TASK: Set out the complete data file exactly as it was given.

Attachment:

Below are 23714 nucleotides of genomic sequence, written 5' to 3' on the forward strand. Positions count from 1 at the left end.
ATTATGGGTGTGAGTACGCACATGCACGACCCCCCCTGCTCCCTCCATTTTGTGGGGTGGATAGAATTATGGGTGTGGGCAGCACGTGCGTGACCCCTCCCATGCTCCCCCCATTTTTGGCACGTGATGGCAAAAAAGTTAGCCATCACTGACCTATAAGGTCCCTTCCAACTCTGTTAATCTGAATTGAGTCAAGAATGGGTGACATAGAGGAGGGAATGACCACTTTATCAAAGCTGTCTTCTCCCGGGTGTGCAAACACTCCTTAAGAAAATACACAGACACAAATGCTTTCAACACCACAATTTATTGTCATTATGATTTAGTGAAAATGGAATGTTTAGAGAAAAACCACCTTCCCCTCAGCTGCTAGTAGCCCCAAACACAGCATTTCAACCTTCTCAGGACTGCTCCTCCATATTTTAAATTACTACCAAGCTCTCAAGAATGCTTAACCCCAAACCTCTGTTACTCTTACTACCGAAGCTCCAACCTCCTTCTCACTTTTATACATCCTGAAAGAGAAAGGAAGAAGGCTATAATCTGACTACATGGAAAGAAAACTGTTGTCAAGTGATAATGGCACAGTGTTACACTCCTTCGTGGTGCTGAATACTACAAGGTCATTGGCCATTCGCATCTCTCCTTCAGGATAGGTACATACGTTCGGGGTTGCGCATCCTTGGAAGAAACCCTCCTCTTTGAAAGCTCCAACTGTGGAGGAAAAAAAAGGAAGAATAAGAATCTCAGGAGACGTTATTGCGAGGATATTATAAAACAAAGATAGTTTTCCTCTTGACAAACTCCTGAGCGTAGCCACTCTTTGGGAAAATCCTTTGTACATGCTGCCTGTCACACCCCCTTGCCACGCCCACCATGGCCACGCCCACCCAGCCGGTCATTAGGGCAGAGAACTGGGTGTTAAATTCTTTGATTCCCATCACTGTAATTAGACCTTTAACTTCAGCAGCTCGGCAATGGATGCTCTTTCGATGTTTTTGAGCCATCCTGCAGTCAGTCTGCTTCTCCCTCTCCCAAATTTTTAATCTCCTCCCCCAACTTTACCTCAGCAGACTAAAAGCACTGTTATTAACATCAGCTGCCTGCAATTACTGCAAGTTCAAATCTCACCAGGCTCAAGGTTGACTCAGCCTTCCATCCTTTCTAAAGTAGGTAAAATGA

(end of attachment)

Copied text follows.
Below are 23714 nucleotides of genomic sequence, written 5' to 3' on the forward strand. Positions count from 1 at the left end.
ATTATGGGTGTGAGTACGCACATGCACGACCCCCCCTGCTCCCTCCATTTTGTGGGGTGGATAGAATTATGGGTGTGGGCAGCACGTGCGTGACCCCTCCCATGCTCCCCCCATTTTTGGCACGTGATGGCAAAAAAGTTAGCCATCACTGACCTATAAGGTCCCTTCCAACTCTGTTAATCTGAATTGAGTCAAGAATGGGTGACATAGAGGAGGGAATGACCACTTTATCAAAGCTGTCTTCTCCCGGGTGTGCAAACACTCCTTAAGAAAATACACAGACACAAATGCTTTCAACACCACAATTTATTGTCATTATGATTTAGTGAAAATGGAATGTTTAGAGAAAAACCACCTTCCCCTCAGCTGCTAGTAGCCCCAAACACAGCATTTCAACCTTCTCAGGACTGCTCCTCCATATTTTAAATTACTACCAAGCTCTCAAGAATGCTTAACCCCAAACCTCTGTTACTCTTACTACCGAAGCTCCAACCTCCTTCTCACTTTTATACATCCTGAAAGAGAAAGGAAGAAGGCTATAATCTGACTACATGGAAAGAAAACTGTTGTCAAGTGATAATGGCACAGTGTTACACTCCTTCGTGGTGCTGAATACTACAAGGTCATTGGCCATTCGCATCTCTCCTTCAGGATAGGTACATACGTTCGGGGTTGCGCATCCTTGGAAGAAACCCTCCTCTTTGAAAGCTCCAACTGTGGAGGAAAAAAAAGGAAGAATAAGAATCTCAGGAGACGTTATTGCGAGGATATTATAAAACAAAGATAGTTTTCCTCTTGACAAACTCCTGAGCGTAGCCACTCTTTGGGAAAATCCTTTGTACATGCTGCCTGTCACACCCCCTTGCCACGCCCACCATGGCCACGCCCACCCAGCCGGTCATTAGGGCAGAGAACTGGGTGTTAAATTCTTTGATTCCCATCACTGTAATTAGACCTTTAACTTCAGCAGCTCGGCAATGGATGCTCTTTCGATGTTTTTGAGCCATCCTGCAGTCAGTCTGCTTCTCCCTCTCCCAAATTTTTAATCTCCTCCCCCAACTTTACCTCAGCAGACTAAAAGCACTGTTATTAACATCAGCTGCCTGCAATTACTGCAAGTTCAAATCTCACCAGGCTCAAGGTTGACTCAGCCTTCCATCCTTTCTAAAGTAGGTAAAATGA